After an hour of talking to myself with some choice verbage, a selection of appropriate adjectives, and even a few made up words, the shackle finally broke free... VICTORY!! Now the fun part can begin! I proceeded to install the new OME leaf in place - in reverse order, so I connected the front first, then hung the shackle after greasing the pins and lifted the leaf into place. Then an uh-oh moment ensued:

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The upper hanger for the shackle on these newer 70's are WIDER... hmmm. A quick look online and I could see that indeed there is a dual width shackle out there, just not with the 2.5" lift I need...

So I did up some measurements, took some pics and sent them to my friend Dan in Edmonton and he got a shop to start fabricating some shackles for me. Not one to sit around idly, I borrowed more jack stands from my neighbor and went to town on the front end... I started with the standard WD40 bath on every bolt and nut I could reach, then jacked it up and set the front frame on stands as well. I was sure to make little adjustments on each corner to make sure each stand was nice and flat and solid, no leaning in any direction. Last thing I wanted was to be in the news - death by Land Crusher...

I will not go into EVERY detail and step of replacing all the pieces and parts of the front end lift, as there is a prolifera of poignant intel for installing these lifts online. Just search up 80 series lift install for the front end instructions.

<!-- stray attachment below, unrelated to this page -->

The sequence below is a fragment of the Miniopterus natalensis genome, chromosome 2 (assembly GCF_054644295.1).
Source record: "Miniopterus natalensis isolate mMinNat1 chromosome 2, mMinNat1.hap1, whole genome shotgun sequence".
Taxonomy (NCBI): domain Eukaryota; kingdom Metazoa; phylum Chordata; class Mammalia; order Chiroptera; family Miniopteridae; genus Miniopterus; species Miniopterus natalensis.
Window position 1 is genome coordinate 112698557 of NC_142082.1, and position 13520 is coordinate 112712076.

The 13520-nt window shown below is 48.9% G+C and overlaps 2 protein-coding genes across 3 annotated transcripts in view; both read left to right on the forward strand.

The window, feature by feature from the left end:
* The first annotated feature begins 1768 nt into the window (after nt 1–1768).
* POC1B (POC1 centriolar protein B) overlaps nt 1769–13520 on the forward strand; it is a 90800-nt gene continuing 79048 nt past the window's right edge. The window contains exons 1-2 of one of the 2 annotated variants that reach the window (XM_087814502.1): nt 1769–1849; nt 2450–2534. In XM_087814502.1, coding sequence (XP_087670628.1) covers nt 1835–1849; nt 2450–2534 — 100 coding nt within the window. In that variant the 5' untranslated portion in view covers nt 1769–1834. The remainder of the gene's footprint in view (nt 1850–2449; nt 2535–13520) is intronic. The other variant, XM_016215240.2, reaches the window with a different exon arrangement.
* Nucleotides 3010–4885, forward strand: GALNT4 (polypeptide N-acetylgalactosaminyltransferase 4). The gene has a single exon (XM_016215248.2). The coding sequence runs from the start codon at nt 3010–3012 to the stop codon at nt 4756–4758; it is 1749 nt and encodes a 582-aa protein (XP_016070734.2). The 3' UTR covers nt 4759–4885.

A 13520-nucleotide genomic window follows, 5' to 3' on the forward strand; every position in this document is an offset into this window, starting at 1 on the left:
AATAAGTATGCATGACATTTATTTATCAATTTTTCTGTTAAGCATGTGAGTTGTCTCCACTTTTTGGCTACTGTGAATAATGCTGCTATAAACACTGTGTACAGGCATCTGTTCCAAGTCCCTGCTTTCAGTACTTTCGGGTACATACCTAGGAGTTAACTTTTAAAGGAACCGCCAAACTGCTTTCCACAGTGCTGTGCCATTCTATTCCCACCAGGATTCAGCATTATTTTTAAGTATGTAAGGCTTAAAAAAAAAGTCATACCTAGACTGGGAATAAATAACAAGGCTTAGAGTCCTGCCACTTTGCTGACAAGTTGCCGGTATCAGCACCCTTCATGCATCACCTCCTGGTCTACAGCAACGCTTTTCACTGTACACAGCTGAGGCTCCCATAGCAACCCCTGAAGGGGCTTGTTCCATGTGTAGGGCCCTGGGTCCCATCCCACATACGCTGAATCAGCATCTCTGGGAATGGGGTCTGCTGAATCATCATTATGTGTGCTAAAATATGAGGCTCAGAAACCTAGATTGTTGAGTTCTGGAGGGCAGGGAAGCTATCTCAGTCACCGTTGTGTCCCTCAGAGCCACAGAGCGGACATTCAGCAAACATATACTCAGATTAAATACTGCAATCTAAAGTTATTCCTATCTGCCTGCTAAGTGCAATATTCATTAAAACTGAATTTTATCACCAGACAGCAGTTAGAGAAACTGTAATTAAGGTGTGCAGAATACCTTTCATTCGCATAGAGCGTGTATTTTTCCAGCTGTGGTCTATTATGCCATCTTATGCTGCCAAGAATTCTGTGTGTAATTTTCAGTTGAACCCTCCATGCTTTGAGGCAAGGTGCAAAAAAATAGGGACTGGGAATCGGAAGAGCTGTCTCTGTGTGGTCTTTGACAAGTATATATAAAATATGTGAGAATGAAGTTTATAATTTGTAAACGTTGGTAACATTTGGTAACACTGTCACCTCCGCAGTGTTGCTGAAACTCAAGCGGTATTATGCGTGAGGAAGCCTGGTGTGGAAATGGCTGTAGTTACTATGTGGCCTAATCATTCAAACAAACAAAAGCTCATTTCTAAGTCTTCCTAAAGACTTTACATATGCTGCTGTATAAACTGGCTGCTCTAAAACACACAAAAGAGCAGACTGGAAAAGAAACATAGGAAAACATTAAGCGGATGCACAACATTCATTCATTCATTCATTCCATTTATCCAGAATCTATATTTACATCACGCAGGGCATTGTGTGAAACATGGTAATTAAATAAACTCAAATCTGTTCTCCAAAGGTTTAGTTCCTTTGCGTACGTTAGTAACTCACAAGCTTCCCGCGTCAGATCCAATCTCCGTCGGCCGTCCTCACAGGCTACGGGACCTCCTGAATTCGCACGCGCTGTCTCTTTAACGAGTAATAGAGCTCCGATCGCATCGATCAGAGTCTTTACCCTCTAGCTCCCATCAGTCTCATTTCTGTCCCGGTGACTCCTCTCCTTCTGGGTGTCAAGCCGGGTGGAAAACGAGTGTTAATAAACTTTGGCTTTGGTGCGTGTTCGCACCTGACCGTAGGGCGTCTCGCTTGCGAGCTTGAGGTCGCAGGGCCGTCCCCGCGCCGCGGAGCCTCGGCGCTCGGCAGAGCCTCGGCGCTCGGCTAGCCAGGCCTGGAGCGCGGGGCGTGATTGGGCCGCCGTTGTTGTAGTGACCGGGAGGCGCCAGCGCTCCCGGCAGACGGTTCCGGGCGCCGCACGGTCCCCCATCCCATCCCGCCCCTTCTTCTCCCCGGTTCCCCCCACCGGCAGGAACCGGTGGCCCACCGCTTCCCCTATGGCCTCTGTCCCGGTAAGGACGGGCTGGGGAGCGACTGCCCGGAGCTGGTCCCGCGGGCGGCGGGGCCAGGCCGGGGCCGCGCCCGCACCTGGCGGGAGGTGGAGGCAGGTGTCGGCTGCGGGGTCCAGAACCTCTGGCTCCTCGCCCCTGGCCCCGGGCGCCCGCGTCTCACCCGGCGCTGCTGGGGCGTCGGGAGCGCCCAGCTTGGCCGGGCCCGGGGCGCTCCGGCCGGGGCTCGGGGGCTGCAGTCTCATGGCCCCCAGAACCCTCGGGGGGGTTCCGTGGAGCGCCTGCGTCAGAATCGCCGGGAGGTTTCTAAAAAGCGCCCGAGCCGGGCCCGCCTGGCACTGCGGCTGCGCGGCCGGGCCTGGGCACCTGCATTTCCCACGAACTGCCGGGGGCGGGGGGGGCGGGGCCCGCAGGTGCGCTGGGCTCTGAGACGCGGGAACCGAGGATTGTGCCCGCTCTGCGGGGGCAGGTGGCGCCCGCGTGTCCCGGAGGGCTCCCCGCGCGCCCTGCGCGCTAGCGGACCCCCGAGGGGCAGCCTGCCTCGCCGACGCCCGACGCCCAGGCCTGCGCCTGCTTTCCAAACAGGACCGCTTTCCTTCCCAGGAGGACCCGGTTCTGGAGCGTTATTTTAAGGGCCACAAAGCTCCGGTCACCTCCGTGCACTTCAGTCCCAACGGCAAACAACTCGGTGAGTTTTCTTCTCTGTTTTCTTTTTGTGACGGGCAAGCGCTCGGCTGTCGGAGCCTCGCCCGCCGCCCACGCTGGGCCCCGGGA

I will say that I was pleasantly surprised with how well everything came out, no stripping, snapping bolts, everything came out nicely, with the exception of the steering stabilizer, that required more 3lb sledge lovin... The install was actually fun and turned out nicely:

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The dead pan was an easy install, and much more HD than OEM. The OME steering stabilizer was also much larger than OEM:
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The SLEE Off-Road Radius arms were fairly easy as well, I installed them in the order of: rear hanger pin, front pin, then floor jack the axle to rotate it to connect up the middle pin. You can also see the stabilizer extensions in this shot:
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The new shackles came in and they went in without a hitch!

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I DO recommend that everyone install a greasable shackle to their leaf suspension systems to avoid that "bushing weld" and the need for a kidney belt to drive their cruisers. The new suspension was a dream luxury ride in comparison to the stock suspension in its current condition. The front dobinson's I ordered were for an extra 100lb static load (for the winch) and they are still a little on the stiff side, but they will soften a bit over time with use.
 
Joined
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Messages
489
Location
Armstrong, Canada
While the lift install was taking place, and while waiting for the custom shackles, I was on a mission to find a deal on new boots for this up and coming Bruiser. I have a love/hate relationship with the Goodyear Dura-Trac's. They are the best all around all season tire I have used, but they wear out fast. I shopped around and ended up finding an incredible deal on 5 duratracs 35x12.5 for $1750 so that kind of decided it for me. I was not planning on going that WIDE, as many of you know that WIDE tires on these solid axle platforms tend to cause the cruisers to wander a bit...

For example, on my last landcruiser, I had 33x9.5 tires on it!!!

last_42_cruiser.jpg